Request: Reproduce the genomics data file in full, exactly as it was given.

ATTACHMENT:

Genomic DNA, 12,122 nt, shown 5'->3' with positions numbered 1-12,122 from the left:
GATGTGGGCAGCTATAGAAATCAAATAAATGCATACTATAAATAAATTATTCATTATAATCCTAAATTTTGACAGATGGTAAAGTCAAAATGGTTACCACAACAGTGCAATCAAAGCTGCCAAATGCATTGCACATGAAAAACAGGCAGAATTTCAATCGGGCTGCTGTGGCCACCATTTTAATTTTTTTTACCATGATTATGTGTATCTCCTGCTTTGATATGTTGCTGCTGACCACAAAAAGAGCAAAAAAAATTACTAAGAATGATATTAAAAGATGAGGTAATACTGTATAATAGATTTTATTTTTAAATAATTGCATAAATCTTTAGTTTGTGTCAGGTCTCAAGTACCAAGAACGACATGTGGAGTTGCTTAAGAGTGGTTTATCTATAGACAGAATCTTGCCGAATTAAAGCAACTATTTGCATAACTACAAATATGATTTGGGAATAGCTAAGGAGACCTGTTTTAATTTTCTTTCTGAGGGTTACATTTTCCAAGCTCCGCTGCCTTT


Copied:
Genomic DNA, 12,122 nt, shown 5'->3' with positions numbered 1-12,122 from the left:
GATGTGGGCAGCTATAGAAATCAAATAAATGCATACTATAAATAAATTATTCATTATAATCCTAAATTTTGACAGATGGTAAAGTCAAAATGGTTACCACAACAGTGCAATCAAAGCTGCCAAATGCATTGCACATGAAAAACAGGCAGAATTTCAATCGGGCTGCTGTGGCCACCATTTTAATTTTTTTTACCATGATTATGTGTATCTCCTGCTTTGATATGTTGCTGCTGACCACAAAAAGAGCAAAAAAAATTACTAAGAATGATATTAAAAGATGAGGTAATACTGTATAATAGATTTTATTTTTAAATAATTGCATAAATCTTTAGTTTGTGTCAGGTCTCAAGTACCAAGAACGACATGTGGAGTTGCTTAAGAGTGGTTTATCTATAGACAGAATCTTGCCGAATTAAAGCAACTATTTGCATAACTACAAATATGATTTGGGAATAGCTAAGGAGACCTGTTTTAATTTTCTTTCTGAGGGTTACATTTTCCAAGCTCCGCTGCCTTT